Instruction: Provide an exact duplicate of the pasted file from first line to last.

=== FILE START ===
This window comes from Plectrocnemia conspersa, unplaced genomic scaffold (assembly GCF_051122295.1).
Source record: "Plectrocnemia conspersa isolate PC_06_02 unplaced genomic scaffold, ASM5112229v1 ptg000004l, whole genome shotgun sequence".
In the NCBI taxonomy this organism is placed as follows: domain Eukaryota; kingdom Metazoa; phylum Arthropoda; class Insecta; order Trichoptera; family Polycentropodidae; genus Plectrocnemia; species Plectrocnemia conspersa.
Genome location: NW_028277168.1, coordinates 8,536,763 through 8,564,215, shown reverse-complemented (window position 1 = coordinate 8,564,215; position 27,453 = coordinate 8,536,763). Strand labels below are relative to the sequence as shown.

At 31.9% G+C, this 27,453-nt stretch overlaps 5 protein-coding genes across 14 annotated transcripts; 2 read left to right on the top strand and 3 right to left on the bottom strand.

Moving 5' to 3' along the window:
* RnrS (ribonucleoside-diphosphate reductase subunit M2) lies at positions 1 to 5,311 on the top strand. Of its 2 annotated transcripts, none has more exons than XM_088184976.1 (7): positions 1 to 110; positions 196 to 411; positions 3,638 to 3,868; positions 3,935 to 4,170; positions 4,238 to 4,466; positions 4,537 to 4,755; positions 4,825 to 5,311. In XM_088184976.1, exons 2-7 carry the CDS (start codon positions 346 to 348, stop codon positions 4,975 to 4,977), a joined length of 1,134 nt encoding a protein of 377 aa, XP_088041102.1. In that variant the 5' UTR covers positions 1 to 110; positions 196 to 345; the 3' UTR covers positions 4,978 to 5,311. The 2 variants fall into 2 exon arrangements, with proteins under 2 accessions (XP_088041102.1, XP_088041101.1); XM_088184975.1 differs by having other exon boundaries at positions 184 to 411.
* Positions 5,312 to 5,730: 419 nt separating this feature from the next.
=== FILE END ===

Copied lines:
This window comes from Plectrocnemia conspersa, unplaced genomic scaffold (assembly GCF_051122295.1).
Source record: "Plectrocnemia conspersa isolate PC_06_02 unplaced genomic scaffold, ASM5112229v1 ptg000004l, whole genome shotgun sequence".
In the NCBI taxonomy this organism is placed as follows: domain Eukaryota; kingdom Metazoa; phylum Arthropoda; class Insecta; order Trichoptera; family Polycentropodidae; genus Plectrocnemia; species Plectrocnemia conspersa.
Genome location: NW_028277168.1, coordinates 8,536,763 through 8,564,215, shown reverse-complemented (window position 1 = coordinate 8,564,215; position 27,453 = coordinate 8,536,763). Strand labels below are relative to the sequence as shown.

At 31.9% G+C, this 27,453-nt stretch overlaps 5 protein-coding genes across 14 annotated transcripts; 2 read left to right on the top strand and 3 right to left on the bottom strand.

Moving 5' to 3' along the window:
* RnrS (ribonucleoside-diphosphate reductase subunit M2) lies at positions 1 to 5,311 on the top strand. Of its 2 annotated transcripts, none has more exons than XM_088184976.1 (7): positions 1 to 110; positions 196 to 411; positions 3,638 to 3,868; positions 3,935 to 4,170; positions 4,238 to 4,466; positions 4,537 to 4,755; positions 4,825 to 5,311. In XM_088184976.1, exons 2-7 carry the CDS (start codon positions 346 to 348, stop codon positions 4,975 to 4,977), a joined length of 1,134 nt encoding a protein of 377 aa, XP_088041102.1. In that variant the 5' UTR covers positions 1 to 110; positions 196 to 345; the 3' UTR covers positions 4,978 to 5,311. The 2 variants fall into 2 exon arrangements, with proteins under 2 accessions (XP_088041102.1, XP_088041101.1); XM_088184975.1 differs by having other exon boundaries at positions 184 to 411.
* Positions 5,312 to 5,730: 419 nt separating this feature from the next.